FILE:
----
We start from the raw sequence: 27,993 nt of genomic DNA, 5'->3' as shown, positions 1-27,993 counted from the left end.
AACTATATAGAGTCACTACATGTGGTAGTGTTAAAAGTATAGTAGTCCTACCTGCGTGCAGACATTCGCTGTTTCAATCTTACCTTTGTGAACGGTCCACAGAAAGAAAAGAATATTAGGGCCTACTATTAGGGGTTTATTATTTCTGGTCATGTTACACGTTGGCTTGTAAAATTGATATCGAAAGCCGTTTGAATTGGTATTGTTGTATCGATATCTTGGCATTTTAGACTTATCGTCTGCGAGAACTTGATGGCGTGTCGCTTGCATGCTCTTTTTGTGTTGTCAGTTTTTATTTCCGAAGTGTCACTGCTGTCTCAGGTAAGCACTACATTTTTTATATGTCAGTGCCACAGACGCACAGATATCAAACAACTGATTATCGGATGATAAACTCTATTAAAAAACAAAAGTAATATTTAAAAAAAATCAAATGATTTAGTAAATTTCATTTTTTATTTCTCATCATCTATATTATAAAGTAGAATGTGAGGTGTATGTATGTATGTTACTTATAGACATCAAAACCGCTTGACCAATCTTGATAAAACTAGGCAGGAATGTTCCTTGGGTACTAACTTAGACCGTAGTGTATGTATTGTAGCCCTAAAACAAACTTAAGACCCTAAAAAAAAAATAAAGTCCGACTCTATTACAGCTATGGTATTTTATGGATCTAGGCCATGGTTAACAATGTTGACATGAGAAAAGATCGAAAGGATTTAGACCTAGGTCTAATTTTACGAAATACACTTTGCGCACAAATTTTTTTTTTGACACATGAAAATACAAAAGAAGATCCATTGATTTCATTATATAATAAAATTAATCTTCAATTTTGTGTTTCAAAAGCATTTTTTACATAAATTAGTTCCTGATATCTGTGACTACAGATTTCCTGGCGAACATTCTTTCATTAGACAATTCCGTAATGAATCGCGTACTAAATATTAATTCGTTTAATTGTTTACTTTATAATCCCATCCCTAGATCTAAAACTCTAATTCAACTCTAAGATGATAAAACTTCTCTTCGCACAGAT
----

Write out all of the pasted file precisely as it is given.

We start from the raw sequence: 27,993 nt of genomic DNA, 5'->3' as shown, positions 1-27,993 counted from the left end.
AACTATATAGAGTCACTACATGTGGTAGTGTTAAAAGTATAGTAGTCCTACCTGCGTGCAGACATTCGCTGTTTCAATCTTACCTTTGTGAACGGTCCACAGAAAGAAAAGAATATTAGGGCCTACTATTAGGGGTTTATTATTTCTGGTCATGTTACACGTTGGCTTGTAAAATTGATATCGAAAGCCGTTTGAATTGGTATTGTTGTATCGATATCTTGGCATTTTAGACTTATCGTCTGCGAGAACTTGATGGCGTGTCGCTTGCATGCTCTTTTTGTGTTGTCAGTTTTTATTTCCGAAGTGTCACTGCTGTCTCAGGTAAGCACTACATTTTTTATATGTCAGTGCCACAGACGCACAGATATCAAACAACTGATTATCGGATGATAAACTCTATTAAAAAACAAAAGTAATATTTAAAAAAAATCAAATGATTTAGTAAATTTCATTTTTTATTTCTCATCATCTATATTATAAAGTAGAATGTGAGGTGTATGTATGTATGTTACTTATAGACATCAAAACCGCTTGACCAATCTTGATAAAACTAGGCAGGAATGTTCCTTGGGTACTAACTTAGACCGTAGTGTATGTATTGTAGCCCTAAAACAAACTTAAGACCCTAAAAAAAAAATAAAGTCCGACTCTATTACAGCTATGGTATTTTATGGATCTAGGCCATGGTTAACAATGTTGACATGAGAAAAGATCGAAAGGATTTAGACCTAGGTCTAATTTTACGAAATACACTTTGCGCACAAATTTTTTTTTTGACACATGAAAATACAAAAGAAGATCCATTGATTTCATTATATAATAAAATTAATCTTCAATTTTGTGTTTCAAAAGCATTTTTTACATAAATTAGTTCCTGATATCTGTGACTACAGATTTCCTGGCGAACATTCTTTCATTAGACAATTCCGTAATGAATCGCGTACTAAATATTAATTCGTTTAATTGTTTACTTTATAATCCCATCCCTAGATCTAAAACTCTAATTCAACTCTAAGATGATAAAACTTCTCTTCGCACAGAT